'Where's Freddy?': Kiama stalwart found

To borrow from the well-known children's books Where's Wally?, Kiama has been playing 'Where's Freddy?' during the past six months.

The Freddy is, of course, Freddy Addison, a town stalwart of more than 60 years.

The disappearance of the boiler suit-clad 85-year-old from his regular haunt at Addison's Corner Garage in Manning Street six months ago has raised questions.

Had Freddy been kidnapped, run away to join the circus or even passed away and no-one told us?

We are pleased to report the man who once referred to himself as a VCOBIGO, or Very Cranky Old Bugger in Green Overalls, has been tracked down, happily living with his daughter, Lisa, in Queanbeyan.

His other daughter, Wyn, said her father wore out.

"Twelve or 13 hours a day, seven days a week on his feet just took its toll," she said.

"So when he decided he had had enough, Lisa asked him to move to Queanbeyan and live with her."

"Dad seemed keen and has settled into his new lifestyle well."

Freddy agreed, saying he was enjoying his new environment.

Still wearing his boiler suit on a visit back to Kiama recently, Freddy said the move had given him a chance to meet lots of

nice people.

"And some that aren't so nice", Freddy added in typically wry fashion.

"I go to three groups a week - that keeps me busy - and I help Lisa out around the house."

Wyn said her father was from a different time where there was a tradition of serving people. She said his journey to Queanbeyan had allowed him to reconnect with former Kiama resident Kerry Hill (McDonald), whose husband runs a service station on Yass Road and he loved calling in for a chat.

Freddy's history in Kiama is steeped in hard work and helping people.

When Roy and Ivy Addison moved to Kiama looking for work in 1932, little did they know that their four-year-old son Fred would become one of the town's most respected figures.

Born in 1928 in Croydon Park, Fred spent his formative years after the move living in a tent at Easts Beach while his father worked in Kangaroo Valley driving a lorry and returning when he could to check on his young family.

Fred went to school at Kiama Public School and his first job was mowing lawns for 25¢ a yard before getting work as a night shift worker at the Kiama Telephone Exchange.

His first break into the automotive industry came when he got an apprenticeship at Kiama Motor Works, on the corner of Collins and Terralong Street where Kiama Centrepoint now stands. He worked on Pontiacs, Cadillacs and Chevrolets and had the honour of helping service Kiama's first Holden.

His first business was located at 4 Henley Avenue and when the block of land diagonally opposite his business came on the market he snapped it up with the sole purpose of opening a service station and garage.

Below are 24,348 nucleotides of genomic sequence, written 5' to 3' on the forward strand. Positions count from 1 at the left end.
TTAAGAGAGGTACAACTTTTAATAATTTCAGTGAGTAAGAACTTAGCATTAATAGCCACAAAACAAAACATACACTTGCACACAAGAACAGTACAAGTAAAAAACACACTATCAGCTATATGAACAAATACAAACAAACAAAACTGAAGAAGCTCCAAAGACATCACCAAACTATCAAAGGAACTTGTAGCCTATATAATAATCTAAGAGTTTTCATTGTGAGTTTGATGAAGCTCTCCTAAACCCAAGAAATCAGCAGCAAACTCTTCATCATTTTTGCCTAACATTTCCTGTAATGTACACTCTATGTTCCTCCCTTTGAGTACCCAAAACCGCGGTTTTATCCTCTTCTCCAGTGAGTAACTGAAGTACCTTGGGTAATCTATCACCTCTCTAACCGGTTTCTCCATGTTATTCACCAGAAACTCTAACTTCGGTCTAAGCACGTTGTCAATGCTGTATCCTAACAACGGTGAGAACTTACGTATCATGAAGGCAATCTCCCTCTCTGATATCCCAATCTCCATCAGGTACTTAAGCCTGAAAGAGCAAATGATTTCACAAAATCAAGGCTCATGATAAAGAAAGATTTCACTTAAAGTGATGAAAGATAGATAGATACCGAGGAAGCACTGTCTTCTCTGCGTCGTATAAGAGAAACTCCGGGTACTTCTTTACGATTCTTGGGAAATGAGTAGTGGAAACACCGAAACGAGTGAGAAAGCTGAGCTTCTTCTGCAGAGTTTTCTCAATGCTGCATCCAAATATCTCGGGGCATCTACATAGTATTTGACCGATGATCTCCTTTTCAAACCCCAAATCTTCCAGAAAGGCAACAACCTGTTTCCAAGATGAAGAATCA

With the help of his father and his uncle, Arthur Wheeler, who was a bricklayer and builder, the building was quickly established and in 1952, a five-pump station was opened, serving Neptune petrol (which later became Shell) and selling Austin and Leyland cars.

Fred started with a staff of just four, but it reached 27 in its heyday and he was a contractor for Port Kembla Steelworks for 16 years.

He built semi-trailer bodies and steel frames for local businesses including Weston's Printery and Mitre 10.

His life changed forever when, in 1960, he rented out the garage's upstairs unit to a young midwife named Joan Collins, who has just moved into town to work at Kiama Hospital. Nine years later, she became Mrs Freddy Addison.

"It was in the middle of a baby boom in Kiama when at one stage babies were being born at such a rate that they ran out of cradles and they were forced to put babies in drawers," he told the Kiama Independent in 2003.

"I think Joan delivered half of Kiama, along with Sister Ryan and doctors Cranna, Stephen and Whitling."

The couple were married in 1970 and had two daughters, Wyn and Lisa, but Joan passed away in 1994 while having open heart surgery - something that devastated Freddy.

Thoughout the years, Kiama has undergone many changes, none more so than in the service station industry from the days when Kiama had 11 garages to this day when Addison's is the only one remaining.

Wyn and Lisa have arranged a message book at the garage for anyone who wants to pass on their best wishes.

The sisters said anyone visiting Canberra or Queanbeyan was always welcome to visit.

Kiama gas station icon Freddy Addison and his daughters Lisa and Wyn Addison. Picture: DYLAN ROBINSON

Kiama gas station icon Freddy Addison and his daughters Lisa and Wyn Addison. Picture: DYLAN ROBINSON


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